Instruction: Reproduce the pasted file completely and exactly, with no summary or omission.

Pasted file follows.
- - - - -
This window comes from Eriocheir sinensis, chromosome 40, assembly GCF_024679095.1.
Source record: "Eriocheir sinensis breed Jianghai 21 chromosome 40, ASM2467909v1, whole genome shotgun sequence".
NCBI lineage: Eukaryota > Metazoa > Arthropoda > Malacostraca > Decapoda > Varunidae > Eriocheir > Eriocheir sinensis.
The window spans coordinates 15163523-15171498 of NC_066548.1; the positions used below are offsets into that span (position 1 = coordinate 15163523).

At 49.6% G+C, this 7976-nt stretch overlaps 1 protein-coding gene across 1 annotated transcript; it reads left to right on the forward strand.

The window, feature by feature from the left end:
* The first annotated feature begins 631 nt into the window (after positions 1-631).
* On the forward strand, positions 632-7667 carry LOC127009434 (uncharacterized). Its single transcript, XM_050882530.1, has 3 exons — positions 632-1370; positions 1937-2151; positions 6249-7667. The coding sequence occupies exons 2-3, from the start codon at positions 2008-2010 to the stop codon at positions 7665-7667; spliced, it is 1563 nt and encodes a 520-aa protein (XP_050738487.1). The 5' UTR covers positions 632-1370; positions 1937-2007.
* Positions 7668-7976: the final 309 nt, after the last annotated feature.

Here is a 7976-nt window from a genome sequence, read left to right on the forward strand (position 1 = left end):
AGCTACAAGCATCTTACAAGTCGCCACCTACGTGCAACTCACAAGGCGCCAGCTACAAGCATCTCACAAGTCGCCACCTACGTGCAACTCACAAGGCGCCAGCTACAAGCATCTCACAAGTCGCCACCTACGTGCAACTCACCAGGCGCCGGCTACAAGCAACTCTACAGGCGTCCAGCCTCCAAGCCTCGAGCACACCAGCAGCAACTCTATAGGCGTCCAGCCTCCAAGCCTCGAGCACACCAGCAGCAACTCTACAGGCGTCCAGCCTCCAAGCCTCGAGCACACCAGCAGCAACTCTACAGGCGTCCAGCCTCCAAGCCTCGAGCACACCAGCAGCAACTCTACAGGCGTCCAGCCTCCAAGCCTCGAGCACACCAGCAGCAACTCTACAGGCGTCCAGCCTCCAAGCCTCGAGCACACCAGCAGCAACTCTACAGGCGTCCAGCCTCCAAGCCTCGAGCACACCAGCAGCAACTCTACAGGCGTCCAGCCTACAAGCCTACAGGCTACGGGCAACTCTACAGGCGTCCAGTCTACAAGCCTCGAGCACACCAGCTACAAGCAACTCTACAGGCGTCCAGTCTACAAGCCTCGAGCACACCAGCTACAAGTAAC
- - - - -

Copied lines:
This window comes from Eriocheir sinensis, chromosome 40, assembly GCF_024679095.1.
Source record: "Eriocheir sinensis breed Jianghai 21 chromosome 40, ASM2467909v1, whole genome shotgun sequence".
NCBI lineage: Eukaryota > Metazoa > Arthropoda > Malacostraca > Decapoda > Varunidae > Eriocheir > Eriocheir sinensis.
The window spans coordinates 15163523-15171498 of NC_066548.1; the positions used below are offsets into that span (position 1 = coordinate 15163523).

At 49.6% G+C, this 7976-nt stretch overlaps 1 protein-coding gene across 1 annotated transcript; it reads left to right on the forward strand.

The window, feature by feature from the left end:
* The first annotated feature begins 631 nt into the window (after positions 1-631).
* On the forward strand, positions 632-7667 carry LOC127009434 (uncharacterized). Its single transcript, XM_050882530.1, has 3 exons — positions 632-1370; positions 1937-2151; positions 6249-7667. The coding sequence occupies exons 2-3, from the start codon at positions 2008-2010 to the stop codon at positions 7665-7667; spliced, it is 1563 nt and encodes a 520-aa protein (XP_050738487.1). The 5' UTR covers positions 632-1370; positions 1937-2007.
* Positions 7668-7976: the final 309 nt, after the last annotated feature.

Here is a 7976-nt window from a genome sequence, read left to right on the forward strand (position 1 = left end):
AGCTACAAGCATCTTACAAGTCGCCACCTACGTGCAACTCACAAGGCGCCAGCTACAAGCATCTCACAAGTCGCCACCTACGTGCAACTCACAAGGCGCCAGCTACAAGCATCTCACAAGTCGCCACCTACGTGCAACTCACCAGGCGCCGGCTACAAGCAACTCTACAGGCGTCCAGCCTCCAAGCCTCGAGCACACCAGCAGCAACTCTATAGGCGTCCAGCCTCCAAGCCTCGAGCACACCAGCAGCAACTCTACAGGCGTCCAGCCTCCAAGCCTCGAGCACACCAGCAGCAACTCTACAGGCGTCCAGCCTCCAAGCCTCGAGCACACCAGCAGCAACTCTACAGGCGTCCAGCCTCCAAGCCTCGAGCACACCAGCAGCAACTCTACAGGCGTCCAGCCTCCAAGCCTCGAGCACACCAGCAGCAACTCTACAGGCGTCCAGCCTCCAAGCCTCGAGCACACCAGCAGCAACTCTACAGGCGTCCAGCCTACAAGCCTACAGGCTACGGGCAACTCTACAGGCGTCCAGTCTACAAGCCTCGAGCACACCAGCTACAAGCAACTCTACAGGCGTCCAGTCTACAAGCCTCGAGCACACCAGCTACAAGTAAC